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UK watchdog makes contempt of court claim against Viagogo

The UK’s competition regulator has made a contempt of court complaint against Viagogo after claiming it has failed to comply with a previous ruling over the way it displays ticket information.

The Competition and Markets Authority (CMA) said it will move forward with legal action against the secondary ticketing site following several warnings that it had not done enough to overhaul the way it presents information on its website to come into compliance with UK consumer protection law following a court order issued in November 2018.

The CMA said that while improvements have been made, Viagogo’s website still uses misleading ticket availability messages and its warnings that tickets with resale restrictions may not guarantee entry to an event do not meet the requirements of the court order.

In addition, the CMA claims that some seat numbers are not being displayed on the website as required and, in some cases, incomplete addresses of businesses selling tickets are being displayed to consumers.

Andrea Coscelli, CMA chief executive, said: “It is simply not good enough that Viagogo is continuing to drag its heels by not complying in full with this important court order.

“We secured the order on behalf of people who use these resale websites and deserve to know the facts before parting with their hard-earned money.

“After the CMA repeatedly raised concerns with Viagogo, and also took the time needed to give proper consideration to the findings of an independent review of Viagogo’s compliance, we are very concerned that it still hasn’t done what it was ordered to do. We are now taking the next step in legal action to ask a court to find Viagogo in contempt.”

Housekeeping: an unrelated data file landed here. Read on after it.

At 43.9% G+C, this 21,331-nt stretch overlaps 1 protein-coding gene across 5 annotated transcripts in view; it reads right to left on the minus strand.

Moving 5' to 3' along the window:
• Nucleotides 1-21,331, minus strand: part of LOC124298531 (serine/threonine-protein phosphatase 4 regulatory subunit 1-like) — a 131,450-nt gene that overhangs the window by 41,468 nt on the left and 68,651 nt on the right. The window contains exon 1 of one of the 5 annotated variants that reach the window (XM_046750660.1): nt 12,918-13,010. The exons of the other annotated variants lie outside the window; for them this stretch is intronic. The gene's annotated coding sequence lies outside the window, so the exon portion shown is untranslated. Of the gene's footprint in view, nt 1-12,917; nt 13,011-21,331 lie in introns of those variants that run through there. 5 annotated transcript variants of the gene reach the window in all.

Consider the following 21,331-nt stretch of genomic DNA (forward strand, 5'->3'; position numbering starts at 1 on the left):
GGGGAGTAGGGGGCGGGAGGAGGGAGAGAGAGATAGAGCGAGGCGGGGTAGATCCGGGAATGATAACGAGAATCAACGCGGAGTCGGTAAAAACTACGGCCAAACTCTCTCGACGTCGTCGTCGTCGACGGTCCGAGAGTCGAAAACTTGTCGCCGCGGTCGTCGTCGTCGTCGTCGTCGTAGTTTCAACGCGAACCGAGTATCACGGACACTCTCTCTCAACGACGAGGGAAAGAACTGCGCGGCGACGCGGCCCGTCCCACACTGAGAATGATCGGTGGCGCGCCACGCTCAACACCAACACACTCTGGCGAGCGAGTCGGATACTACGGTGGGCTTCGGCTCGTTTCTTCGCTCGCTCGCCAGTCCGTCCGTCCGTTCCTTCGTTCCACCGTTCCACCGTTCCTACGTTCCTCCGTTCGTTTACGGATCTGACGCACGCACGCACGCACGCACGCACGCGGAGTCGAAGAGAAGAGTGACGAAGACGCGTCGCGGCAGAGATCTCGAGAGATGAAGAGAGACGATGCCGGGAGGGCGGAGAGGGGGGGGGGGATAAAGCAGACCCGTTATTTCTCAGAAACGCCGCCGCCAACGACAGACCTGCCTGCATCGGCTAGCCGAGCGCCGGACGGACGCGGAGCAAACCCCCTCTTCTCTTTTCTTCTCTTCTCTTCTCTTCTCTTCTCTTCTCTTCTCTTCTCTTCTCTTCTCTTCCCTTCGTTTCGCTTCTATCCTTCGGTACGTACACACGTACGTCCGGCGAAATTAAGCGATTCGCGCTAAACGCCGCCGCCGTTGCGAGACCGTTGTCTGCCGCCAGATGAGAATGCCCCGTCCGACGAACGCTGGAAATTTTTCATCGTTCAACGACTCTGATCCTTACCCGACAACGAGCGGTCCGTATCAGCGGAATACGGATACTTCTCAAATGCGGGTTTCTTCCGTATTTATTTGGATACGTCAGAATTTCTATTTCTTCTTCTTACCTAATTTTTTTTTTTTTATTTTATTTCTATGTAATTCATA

In November 2017, the CMA announced enforcement action against four major secondary ticketing websites – Viagogo, GetMeIn, Seatwave and StubHub. While three of the companies complied, Viagogo missed the deadline and was threatened with court, fines and prison time for its executives.

A court order against Viagogo was issued last year, but while the operator said it would comply, the CMA has made a series of complaints about a lack of progress. In March 2019, the CMA announced it was preparing to take legal action for contempt of court, with Viagogo responding by committing to make further improvements.

The CMA said it has now completed further checks and considered the findings of an independent review of Viagogo’s compliance with the order.

The CMA said Viagogo has made “important improvements to the information customers receive when considering whether to buy a ticket.” It also said the operator had paid out over £400,000 in refunds to people whose claims it had wrongly rejected.

Adam Webb, campaign manager for FanFair Alliance, added: “FanFair Alliance fully supports the CMA’s decision in taking further action against Viagogo and asking a court to find them in contempt.

“Our campaign has consistently raised serious concerns that Viagogo remains short of full compliance with UK consumer law, and trust that any court action will take place without delay.

“This company can be allowed no more excuses to delay or drag its heels.”

Viagogo and the CMA have also been in court on a separate issue in relation to a particular part of the order dealing with the use of ‘hover text’ to display the face value of tickets and the deadlines for people to claim for refunds. A hearing took place on June 18 and the CMA is now awaiting the judge’s decision.

Image: Sebastian Ervi